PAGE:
Whenever I go to Mae Sot I see gradual and slow changes. But on my latest visit, after an absence of almost eight months, I saw evidence of rapid growth.

Everywhere I went, I saw new houses, land development projects, restaurants, gas stations, guest houses-even coffee shops with wireless internet connection had arrived.

I also saw new construction and an expansion of tents at the immigration office near the Friendship Bridge, connecting Thailand and Burma. The tents shelter hundreds of Burmese migrants, many of them women, waiting to be deported. I suspect this is not an uncommon sight in Mae Sot. A few years ago, I witnessed a major crackdown in Mae Sot where thousands of Burmese were rounded up in one day and sent back to Myawaddy. But they sneaked back.

I am sure this group will also find its way back to Mae Sot, even though wages on the black economy are low-a house maid in Mae Sot earns 800-1,000 baht (less than US $50) a month.

Step into Mae Sot’s food market any morning and you’ll see many Burmese strolling around and chatting in their language without fear. Mae Sot is still very much “Little Burma.”

I paid a brief visit to Dr Cynthia’s clinic, known as the Mae Tao clinic, near the airport. She had just finished meetings with donors, and told me her clinic needs 50 million baht ($1.4 million) this year to cover expenses and to treat the around 100,000 patients she registers annually. Yet some donors who attended the meeting told me a more realistic figure would be 75 million baht ($2.1 million).

The clinic faced a serious funding shortage in 2004, and Cynthia and her medics don’t want to experience the same problem again.

More than 300 medical staff are employed at her clinic, treating patients from Burma and locally resident Burmese. I noticed that many I remembered from my previous visits, since 1995, had gone. Many well-trained and talented medical staff had emigrated to the West under resettlement programs. New, younger staff had joined her clinic, but one senior medic there told me that the younger generation receiving training were also looking for opportunities to resettle in third countries.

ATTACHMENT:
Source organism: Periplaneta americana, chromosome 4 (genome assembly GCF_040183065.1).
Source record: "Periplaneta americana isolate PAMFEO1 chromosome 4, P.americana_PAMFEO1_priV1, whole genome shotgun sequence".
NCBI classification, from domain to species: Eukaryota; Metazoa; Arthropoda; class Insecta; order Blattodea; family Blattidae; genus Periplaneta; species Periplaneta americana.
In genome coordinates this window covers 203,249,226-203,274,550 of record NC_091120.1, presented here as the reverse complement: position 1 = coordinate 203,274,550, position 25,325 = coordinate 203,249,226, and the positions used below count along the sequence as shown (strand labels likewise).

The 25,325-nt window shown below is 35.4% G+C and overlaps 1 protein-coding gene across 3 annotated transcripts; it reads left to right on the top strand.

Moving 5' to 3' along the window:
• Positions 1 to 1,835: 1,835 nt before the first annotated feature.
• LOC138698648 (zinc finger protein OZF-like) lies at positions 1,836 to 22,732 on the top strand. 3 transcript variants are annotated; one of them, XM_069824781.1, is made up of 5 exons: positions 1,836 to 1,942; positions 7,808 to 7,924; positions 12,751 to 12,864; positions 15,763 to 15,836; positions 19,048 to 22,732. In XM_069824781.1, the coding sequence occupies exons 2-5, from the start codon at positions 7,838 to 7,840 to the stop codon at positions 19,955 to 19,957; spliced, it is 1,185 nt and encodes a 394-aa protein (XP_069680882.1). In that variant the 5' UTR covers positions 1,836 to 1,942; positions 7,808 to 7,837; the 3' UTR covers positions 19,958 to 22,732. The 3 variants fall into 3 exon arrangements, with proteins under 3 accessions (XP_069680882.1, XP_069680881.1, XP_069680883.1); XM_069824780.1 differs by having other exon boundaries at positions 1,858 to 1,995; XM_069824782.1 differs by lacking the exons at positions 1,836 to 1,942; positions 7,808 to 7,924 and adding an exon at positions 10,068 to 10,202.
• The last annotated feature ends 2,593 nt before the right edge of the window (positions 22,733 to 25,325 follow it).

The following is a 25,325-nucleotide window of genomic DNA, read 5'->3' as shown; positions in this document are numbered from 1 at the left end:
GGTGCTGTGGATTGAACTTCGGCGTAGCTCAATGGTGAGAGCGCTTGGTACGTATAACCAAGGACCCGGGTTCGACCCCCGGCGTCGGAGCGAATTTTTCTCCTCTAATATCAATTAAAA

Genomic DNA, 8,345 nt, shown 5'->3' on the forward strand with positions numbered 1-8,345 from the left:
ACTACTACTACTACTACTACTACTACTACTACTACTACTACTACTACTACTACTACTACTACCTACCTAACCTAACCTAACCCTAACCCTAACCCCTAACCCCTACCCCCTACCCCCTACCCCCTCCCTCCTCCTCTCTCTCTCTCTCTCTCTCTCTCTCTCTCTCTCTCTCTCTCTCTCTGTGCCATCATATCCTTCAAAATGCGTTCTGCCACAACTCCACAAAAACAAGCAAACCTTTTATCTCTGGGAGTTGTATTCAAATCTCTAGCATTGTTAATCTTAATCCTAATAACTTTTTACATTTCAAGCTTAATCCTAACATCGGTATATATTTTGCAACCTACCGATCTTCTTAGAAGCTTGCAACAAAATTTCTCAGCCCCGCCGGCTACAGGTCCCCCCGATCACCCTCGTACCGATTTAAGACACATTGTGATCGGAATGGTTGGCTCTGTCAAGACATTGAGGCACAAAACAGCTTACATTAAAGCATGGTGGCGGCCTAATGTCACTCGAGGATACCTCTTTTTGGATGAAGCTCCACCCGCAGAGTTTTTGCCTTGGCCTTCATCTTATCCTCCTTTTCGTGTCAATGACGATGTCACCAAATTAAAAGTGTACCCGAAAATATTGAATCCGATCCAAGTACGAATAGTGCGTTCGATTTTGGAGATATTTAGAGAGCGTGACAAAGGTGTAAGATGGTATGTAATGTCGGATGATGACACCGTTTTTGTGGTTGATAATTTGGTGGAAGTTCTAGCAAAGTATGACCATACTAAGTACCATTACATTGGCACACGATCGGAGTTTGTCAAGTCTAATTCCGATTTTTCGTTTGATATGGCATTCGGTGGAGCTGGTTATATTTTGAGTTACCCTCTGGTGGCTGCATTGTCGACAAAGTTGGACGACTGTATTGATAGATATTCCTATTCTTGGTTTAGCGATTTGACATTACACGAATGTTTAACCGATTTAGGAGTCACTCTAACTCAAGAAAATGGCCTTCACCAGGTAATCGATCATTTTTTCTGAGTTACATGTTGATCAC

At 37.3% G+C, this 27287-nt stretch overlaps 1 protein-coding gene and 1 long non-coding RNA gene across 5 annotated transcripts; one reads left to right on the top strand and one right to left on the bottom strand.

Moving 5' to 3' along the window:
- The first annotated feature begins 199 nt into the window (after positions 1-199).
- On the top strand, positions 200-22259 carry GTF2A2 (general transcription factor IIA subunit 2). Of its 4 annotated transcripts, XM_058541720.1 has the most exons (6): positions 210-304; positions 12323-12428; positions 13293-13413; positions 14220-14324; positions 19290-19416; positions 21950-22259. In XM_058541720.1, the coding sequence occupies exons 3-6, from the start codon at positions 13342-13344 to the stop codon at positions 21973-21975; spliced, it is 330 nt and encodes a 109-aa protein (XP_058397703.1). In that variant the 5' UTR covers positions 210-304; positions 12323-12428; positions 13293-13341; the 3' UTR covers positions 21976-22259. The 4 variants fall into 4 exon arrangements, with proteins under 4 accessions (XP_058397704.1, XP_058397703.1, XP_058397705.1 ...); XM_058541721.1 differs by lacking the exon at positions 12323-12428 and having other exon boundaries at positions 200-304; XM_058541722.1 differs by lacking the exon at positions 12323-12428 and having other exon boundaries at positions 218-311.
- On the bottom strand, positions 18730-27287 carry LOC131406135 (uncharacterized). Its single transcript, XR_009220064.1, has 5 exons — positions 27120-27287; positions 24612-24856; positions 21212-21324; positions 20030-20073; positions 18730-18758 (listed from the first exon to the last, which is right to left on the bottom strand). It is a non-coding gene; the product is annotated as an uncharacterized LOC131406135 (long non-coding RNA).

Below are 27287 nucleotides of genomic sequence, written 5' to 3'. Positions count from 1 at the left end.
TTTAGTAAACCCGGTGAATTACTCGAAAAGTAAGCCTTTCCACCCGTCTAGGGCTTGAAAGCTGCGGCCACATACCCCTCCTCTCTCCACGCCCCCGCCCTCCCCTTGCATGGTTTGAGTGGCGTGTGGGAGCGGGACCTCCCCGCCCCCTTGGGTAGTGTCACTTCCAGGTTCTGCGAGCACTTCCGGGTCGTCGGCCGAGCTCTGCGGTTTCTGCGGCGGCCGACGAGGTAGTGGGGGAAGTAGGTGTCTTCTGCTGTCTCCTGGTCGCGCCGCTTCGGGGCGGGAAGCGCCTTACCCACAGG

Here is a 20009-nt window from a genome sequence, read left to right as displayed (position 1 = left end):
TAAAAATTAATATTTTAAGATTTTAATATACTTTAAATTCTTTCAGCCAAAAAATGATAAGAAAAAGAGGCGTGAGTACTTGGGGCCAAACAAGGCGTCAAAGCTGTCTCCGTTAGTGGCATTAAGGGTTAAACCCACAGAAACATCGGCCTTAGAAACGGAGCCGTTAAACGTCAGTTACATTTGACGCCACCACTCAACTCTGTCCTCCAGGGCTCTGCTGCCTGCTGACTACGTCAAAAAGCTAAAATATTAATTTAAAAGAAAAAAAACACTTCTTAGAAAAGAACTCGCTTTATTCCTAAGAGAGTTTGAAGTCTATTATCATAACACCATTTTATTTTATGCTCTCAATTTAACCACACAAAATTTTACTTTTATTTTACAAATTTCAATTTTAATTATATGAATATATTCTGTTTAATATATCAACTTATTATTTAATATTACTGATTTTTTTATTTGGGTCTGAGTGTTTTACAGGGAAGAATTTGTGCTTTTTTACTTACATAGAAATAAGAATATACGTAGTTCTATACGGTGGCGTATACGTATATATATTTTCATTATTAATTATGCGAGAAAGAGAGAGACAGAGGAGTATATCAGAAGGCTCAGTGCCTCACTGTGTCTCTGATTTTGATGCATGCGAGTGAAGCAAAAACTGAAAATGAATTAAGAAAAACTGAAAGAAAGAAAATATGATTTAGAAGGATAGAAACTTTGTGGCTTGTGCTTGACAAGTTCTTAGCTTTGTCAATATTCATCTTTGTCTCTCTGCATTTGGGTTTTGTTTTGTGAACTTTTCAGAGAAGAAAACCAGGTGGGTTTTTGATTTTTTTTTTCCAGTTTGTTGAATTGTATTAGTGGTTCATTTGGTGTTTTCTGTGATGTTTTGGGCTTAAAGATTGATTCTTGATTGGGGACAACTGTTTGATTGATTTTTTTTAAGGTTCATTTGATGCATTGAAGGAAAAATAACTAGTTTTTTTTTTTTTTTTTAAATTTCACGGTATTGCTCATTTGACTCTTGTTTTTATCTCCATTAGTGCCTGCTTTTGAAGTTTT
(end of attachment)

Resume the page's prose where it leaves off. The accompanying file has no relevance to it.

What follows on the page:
This presents a serious crisis for many groups along the border-especially in refugee camps, where well-trained and talented refugees who are teachers, medics and community leaders are leaving for third countries. Finding replacements for them is a major hurdle.

Cynthia, known as Burma’s “Mother Teresa,” remains committed to providing medical services to her patients and training for her staff.  Thai Ministry of Health officials in Mae Sot are helpful and admire her work and dedication.

The clinic has come a long way since opening illegally in Thailand in late 1988. It now shoulders much of Thailand’s burden in caring for Burmese patients with malaria, TB and such infectious diseases as HIV/AIDS. Now the clinic is well-established and well- recognized, with a number of dedicated foreign physicians working for her as volunteers.

Cynthia told me most of her patients are suffering from malaria, although increasing numbers of HIV/AIDS cases are being treated.  A pilot project to treat a dozen HIV/AIDS patients with antiretroviral drugs is planned for April in association with Mae Sot hospital. Individual donors from Western nations have also offered financial support for some HIV/AIDS patients, but this is not enough, she said. She also sees increasing number of patients coming to her clinic from inside Burma.